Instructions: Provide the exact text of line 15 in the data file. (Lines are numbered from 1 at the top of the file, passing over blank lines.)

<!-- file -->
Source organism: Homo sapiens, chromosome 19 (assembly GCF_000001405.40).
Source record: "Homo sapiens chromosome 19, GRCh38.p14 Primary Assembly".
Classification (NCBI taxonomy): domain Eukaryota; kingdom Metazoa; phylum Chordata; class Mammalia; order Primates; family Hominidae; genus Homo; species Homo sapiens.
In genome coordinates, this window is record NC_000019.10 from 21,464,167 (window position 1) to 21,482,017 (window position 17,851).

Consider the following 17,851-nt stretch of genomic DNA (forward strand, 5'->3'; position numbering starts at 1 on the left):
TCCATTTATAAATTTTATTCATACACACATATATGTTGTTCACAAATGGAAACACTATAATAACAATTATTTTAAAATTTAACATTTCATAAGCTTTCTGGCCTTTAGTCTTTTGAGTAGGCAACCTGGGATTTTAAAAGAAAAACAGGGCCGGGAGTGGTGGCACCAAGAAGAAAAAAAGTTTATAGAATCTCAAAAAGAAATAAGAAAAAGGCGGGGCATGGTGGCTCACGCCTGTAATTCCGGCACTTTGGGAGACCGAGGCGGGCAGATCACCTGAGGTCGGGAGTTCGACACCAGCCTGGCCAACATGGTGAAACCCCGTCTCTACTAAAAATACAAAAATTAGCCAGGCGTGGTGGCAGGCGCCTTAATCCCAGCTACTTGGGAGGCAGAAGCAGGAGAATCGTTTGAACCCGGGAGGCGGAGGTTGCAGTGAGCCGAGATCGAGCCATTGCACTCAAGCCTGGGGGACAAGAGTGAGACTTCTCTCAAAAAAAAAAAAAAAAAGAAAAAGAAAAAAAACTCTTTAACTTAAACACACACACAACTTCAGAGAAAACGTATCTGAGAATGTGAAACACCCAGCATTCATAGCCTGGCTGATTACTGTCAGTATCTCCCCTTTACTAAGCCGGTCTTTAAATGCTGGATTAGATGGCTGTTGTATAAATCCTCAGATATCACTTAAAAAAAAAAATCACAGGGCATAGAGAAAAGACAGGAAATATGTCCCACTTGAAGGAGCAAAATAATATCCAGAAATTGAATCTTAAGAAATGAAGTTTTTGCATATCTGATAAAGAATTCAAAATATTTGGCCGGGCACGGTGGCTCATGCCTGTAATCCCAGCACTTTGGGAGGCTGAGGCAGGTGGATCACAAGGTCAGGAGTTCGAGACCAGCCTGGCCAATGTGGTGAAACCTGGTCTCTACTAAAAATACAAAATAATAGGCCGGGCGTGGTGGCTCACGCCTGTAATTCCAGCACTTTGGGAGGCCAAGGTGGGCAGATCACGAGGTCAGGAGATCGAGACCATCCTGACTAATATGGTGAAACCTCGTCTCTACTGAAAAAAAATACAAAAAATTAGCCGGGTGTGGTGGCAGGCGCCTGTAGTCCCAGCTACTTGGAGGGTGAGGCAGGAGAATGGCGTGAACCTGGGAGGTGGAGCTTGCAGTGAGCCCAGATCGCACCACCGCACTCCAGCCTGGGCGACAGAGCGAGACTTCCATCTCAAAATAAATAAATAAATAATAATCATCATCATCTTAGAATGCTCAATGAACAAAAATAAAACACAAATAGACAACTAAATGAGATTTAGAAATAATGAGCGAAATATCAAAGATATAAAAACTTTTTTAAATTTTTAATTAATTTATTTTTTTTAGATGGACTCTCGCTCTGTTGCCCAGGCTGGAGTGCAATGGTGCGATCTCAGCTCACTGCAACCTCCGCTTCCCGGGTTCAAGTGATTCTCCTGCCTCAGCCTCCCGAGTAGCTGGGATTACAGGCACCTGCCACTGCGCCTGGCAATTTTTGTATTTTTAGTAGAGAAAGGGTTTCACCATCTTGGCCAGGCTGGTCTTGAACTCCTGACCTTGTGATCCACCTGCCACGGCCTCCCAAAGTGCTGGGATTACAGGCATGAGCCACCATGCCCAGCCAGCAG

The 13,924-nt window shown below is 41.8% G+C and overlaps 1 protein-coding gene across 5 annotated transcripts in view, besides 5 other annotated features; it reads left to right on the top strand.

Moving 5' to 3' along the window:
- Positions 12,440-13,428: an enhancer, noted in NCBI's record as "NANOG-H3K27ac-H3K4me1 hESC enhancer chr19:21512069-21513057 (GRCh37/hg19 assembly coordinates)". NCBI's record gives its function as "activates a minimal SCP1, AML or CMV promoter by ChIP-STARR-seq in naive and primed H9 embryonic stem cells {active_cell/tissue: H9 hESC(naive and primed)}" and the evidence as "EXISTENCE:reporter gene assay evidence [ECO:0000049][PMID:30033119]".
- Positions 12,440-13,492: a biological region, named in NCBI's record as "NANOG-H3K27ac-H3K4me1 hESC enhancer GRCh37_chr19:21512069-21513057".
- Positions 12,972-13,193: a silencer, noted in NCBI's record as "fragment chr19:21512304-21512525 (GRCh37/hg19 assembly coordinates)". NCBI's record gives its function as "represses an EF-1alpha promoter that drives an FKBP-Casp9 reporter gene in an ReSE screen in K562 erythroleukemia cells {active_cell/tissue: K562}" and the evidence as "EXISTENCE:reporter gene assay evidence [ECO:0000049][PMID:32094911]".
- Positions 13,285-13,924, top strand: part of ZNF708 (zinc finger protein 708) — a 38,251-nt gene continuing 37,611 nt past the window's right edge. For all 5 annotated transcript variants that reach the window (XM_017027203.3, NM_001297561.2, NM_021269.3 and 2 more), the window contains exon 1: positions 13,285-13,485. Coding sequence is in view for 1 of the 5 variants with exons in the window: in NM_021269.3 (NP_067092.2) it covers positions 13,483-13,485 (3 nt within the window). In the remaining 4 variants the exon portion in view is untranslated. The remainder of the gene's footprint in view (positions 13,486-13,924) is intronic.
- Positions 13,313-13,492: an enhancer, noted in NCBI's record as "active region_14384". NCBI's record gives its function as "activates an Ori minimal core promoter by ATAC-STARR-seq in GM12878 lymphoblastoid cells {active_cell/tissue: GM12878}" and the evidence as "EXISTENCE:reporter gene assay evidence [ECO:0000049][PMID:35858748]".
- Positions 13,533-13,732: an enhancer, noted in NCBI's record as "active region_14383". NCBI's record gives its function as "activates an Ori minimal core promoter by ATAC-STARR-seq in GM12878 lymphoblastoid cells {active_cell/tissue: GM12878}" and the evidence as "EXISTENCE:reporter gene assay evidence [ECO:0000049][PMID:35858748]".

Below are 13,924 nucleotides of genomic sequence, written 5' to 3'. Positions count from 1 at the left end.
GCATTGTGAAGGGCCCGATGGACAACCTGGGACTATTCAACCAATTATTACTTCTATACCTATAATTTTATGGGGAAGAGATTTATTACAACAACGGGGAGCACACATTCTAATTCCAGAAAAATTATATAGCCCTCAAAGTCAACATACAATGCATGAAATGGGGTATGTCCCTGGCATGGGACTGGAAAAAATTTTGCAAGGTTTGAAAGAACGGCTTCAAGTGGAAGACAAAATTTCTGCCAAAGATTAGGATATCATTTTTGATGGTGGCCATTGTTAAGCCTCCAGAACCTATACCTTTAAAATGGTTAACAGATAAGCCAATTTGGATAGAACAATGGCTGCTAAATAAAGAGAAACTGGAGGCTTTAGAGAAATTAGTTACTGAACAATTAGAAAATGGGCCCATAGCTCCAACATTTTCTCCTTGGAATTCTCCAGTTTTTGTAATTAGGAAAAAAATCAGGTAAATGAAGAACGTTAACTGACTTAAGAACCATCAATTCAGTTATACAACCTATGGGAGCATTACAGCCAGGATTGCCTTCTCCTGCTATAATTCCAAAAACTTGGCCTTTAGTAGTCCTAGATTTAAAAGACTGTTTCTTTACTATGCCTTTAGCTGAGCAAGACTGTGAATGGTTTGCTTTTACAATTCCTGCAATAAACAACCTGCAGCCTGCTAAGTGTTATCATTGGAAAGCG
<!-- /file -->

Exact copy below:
Below are 13,924 nucleotides of genomic sequence, written 5' to 3'. Positions count from 1 at the left end.